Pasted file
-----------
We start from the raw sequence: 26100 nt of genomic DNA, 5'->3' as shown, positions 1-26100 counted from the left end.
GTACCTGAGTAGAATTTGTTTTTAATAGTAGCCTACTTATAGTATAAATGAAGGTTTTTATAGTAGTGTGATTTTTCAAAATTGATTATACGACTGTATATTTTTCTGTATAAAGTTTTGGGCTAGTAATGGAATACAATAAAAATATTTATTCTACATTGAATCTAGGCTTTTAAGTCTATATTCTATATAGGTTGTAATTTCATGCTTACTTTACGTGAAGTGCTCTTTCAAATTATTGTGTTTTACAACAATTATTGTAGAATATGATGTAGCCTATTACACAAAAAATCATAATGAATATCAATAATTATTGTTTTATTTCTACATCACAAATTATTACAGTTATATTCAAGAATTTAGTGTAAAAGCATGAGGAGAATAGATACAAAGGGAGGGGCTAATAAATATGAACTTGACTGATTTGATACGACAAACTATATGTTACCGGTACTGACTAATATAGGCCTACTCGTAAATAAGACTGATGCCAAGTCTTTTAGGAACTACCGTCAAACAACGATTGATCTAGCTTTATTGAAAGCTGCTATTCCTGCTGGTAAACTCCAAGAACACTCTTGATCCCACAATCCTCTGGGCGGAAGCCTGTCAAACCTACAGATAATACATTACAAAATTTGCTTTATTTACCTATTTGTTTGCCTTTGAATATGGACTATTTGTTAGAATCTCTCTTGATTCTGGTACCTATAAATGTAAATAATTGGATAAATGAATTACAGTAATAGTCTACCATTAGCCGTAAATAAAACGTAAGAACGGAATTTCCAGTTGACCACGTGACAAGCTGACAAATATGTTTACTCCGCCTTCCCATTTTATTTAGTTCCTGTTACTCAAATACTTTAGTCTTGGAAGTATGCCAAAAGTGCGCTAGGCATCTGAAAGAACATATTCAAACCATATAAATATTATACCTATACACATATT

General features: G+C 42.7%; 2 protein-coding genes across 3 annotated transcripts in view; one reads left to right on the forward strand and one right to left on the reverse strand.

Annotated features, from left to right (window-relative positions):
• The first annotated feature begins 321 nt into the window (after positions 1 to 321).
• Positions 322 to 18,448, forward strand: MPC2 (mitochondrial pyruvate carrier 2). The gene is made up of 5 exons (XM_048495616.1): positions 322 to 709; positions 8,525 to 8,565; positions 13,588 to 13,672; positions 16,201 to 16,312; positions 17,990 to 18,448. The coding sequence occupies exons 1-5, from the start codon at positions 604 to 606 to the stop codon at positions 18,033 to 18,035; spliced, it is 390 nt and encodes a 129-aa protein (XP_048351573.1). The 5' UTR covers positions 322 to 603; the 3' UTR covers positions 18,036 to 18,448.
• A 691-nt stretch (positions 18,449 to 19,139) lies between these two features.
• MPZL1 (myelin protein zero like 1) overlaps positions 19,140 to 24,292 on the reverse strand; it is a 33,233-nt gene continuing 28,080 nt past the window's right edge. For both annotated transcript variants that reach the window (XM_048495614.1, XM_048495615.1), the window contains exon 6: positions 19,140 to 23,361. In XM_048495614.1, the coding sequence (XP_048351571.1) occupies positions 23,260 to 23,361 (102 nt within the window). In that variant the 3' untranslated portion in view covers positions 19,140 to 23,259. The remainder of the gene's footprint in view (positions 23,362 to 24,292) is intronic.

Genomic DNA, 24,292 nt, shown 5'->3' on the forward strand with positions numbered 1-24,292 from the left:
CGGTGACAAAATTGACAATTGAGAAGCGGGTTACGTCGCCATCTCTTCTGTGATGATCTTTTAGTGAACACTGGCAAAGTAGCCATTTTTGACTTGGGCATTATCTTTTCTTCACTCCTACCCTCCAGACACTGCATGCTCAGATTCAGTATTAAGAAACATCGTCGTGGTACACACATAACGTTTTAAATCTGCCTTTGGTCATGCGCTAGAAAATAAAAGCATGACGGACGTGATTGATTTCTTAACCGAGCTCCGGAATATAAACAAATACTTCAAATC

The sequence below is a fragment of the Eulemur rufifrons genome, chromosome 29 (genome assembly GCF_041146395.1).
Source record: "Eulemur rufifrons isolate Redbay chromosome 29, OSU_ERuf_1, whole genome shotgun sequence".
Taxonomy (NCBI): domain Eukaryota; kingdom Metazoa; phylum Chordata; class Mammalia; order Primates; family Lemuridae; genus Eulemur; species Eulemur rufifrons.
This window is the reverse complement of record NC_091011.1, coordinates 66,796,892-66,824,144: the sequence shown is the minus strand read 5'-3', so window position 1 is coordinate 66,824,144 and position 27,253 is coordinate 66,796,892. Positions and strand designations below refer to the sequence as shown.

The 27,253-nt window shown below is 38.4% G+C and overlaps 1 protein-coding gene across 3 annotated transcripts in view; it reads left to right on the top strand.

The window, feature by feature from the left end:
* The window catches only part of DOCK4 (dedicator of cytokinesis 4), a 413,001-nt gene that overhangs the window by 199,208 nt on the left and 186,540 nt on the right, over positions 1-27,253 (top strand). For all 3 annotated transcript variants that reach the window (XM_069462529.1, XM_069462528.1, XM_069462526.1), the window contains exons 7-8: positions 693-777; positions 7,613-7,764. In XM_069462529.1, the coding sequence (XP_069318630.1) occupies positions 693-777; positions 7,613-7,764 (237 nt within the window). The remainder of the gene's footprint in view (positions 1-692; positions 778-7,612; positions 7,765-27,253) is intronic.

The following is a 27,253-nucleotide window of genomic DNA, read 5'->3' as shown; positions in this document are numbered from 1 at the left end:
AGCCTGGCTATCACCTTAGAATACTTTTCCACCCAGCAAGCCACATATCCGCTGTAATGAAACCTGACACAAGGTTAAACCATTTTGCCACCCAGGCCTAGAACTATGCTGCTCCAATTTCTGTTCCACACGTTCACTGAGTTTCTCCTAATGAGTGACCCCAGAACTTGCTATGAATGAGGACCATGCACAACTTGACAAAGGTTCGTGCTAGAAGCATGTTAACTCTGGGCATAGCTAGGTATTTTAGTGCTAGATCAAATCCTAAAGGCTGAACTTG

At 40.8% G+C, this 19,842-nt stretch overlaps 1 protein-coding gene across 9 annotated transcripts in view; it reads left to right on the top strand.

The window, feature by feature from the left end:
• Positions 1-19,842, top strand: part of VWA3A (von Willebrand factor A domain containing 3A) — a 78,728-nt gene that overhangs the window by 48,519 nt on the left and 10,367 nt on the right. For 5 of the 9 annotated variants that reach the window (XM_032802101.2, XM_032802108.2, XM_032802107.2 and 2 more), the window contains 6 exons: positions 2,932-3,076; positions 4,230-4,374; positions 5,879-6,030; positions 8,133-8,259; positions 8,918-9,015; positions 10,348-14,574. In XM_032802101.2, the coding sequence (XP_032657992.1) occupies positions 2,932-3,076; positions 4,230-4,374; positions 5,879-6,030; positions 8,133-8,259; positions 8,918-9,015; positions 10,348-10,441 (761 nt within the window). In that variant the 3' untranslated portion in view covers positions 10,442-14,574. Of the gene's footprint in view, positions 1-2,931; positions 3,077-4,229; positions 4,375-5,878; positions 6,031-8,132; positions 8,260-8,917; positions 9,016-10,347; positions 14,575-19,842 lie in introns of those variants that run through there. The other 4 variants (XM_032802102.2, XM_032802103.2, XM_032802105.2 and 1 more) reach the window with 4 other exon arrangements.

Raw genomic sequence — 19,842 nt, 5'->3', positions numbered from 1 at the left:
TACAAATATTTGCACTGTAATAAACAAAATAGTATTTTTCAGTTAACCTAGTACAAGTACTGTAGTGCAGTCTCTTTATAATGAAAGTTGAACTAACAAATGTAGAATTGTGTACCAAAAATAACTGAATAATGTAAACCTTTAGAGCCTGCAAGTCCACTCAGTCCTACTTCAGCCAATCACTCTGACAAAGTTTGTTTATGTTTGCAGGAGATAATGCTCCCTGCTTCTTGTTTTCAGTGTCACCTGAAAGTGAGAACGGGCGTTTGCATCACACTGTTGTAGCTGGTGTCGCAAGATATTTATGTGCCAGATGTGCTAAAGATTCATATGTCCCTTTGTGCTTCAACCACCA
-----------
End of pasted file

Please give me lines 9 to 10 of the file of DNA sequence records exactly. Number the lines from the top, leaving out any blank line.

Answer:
Genomic DNA, 24,292 nt, shown 5'->3' on the forward strand with positions numbered 1-24,292 from the left:
CGGTGACAAAATTGACAATTGAGAAGCGGGTTACGTCGCCATCTCTTCTGTGATGATCTTTTAGTGAACACTGGCAAAGTAGCCATTTTTGACTTGGGCATTATCTTTTCTTCACTCCTACCCTCCAGACACTGCATGCTCAGATTCAGTATTAAGAAACATCGTCGTGGTACACACATAACGTTTTAAATCTGCCTTTGGTCATGCGCTAGAAAATAAAAGCATGACGGACGTGATTGATTTCTTAACCGAGCTCCGGAATATAAACAAATACTTCAAATC